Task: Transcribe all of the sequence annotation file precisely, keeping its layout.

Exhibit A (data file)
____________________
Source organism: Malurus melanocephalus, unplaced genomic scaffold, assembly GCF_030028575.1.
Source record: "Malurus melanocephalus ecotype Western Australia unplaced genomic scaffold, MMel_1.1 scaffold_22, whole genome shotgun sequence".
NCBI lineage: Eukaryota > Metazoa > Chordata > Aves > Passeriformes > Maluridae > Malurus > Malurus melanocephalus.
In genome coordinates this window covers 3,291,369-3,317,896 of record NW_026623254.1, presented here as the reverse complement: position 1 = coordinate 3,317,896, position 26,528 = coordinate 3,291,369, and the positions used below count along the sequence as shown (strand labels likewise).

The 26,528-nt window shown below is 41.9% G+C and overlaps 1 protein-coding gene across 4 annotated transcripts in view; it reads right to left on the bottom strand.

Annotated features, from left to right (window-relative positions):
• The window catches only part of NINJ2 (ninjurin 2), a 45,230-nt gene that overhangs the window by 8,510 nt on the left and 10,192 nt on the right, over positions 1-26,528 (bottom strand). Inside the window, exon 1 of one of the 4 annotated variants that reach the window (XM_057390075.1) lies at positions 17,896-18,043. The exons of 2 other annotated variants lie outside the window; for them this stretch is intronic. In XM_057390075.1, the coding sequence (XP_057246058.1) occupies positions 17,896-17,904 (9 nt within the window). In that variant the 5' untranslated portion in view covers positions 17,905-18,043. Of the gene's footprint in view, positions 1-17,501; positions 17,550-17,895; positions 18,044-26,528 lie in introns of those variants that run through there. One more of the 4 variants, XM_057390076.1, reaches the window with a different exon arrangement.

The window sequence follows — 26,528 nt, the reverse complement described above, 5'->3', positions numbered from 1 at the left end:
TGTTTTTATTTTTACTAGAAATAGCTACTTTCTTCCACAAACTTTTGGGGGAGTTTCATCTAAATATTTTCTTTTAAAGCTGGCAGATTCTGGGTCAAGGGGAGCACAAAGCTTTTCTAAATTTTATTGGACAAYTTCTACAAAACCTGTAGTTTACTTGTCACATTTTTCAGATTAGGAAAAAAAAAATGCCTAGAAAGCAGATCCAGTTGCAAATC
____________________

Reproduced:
Source organism: Malurus melanocephalus, unplaced genomic scaffold, assembly GCF_030028575.1.
Source record: "Malurus melanocephalus ecotype Western Australia unplaced genomic scaffold, MMel_1.1 scaffold_22, whole genome shotgun sequence".
NCBI lineage: Eukaryota > Metazoa > Chordata > Aves > Passeriformes > Maluridae > Malurus > Malurus melanocephalus.
In genome coordinates this window covers 3,291,369-3,317,896 of record NW_026623254.1, presented here as the reverse complement: position 1 = coordinate 3,317,896, position 26,528 = coordinate 3,291,369, and the positions used below count along the sequence as shown (strand labels likewise).

The 26,528-nt window shown below is 41.9% G+C and overlaps 1 protein-coding gene across 4 annotated transcripts in view; it reads right to left on the bottom strand.

Annotated features, from left to right (window-relative positions):
• The window catches only part of NINJ2 (ninjurin 2), a 45,230-nt gene that overhangs the window by 8,510 nt on the left and 10,192 nt on the right, over positions 1-26,528 (bottom strand). Inside the window, exon 1 of one of the 4 annotated variants that reach the window (XM_057390075.1) lies at positions 17,896-18,043. The exons of 2 other annotated variants lie outside the window; for them this stretch is intronic. In XM_057390075.1, the coding sequence (XP_057246058.1) occupies positions 17,896-17,904 (9 nt within the window). In that variant the 5' untranslated portion in view covers positions 17,905-18,043. Of the gene's footprint in view, positions 1-17,501; positions 17,550-17,895; positions 18,044-26,528 lie in introns of those variants that run through there. One more of the 4 variants, XM_057390076.1, reaches the window with a different exon arrangement.

The window sequence follows — 26,528 nt, the reverse complement described above, 5'->3', positions numbered from 1 at the left end:
TGTTTTTATTTTTACTAGAAATAGCTACTTTCTTCCACAAACTTTTGGGGGAGTTTCATCTAAATATTTTCTTTTAAAGCTGGCAGATTCTGGGTCAAGGGGAGCACAAAGCTTTTCTAAATTTTATTGGACAAYTTCTACAAAACCTGTAGTTTACTTGTCACATTTTTCAGATTAGGAAAAAAAAAATGCCTAGAAAGCAGATCCAGTTGCAAATC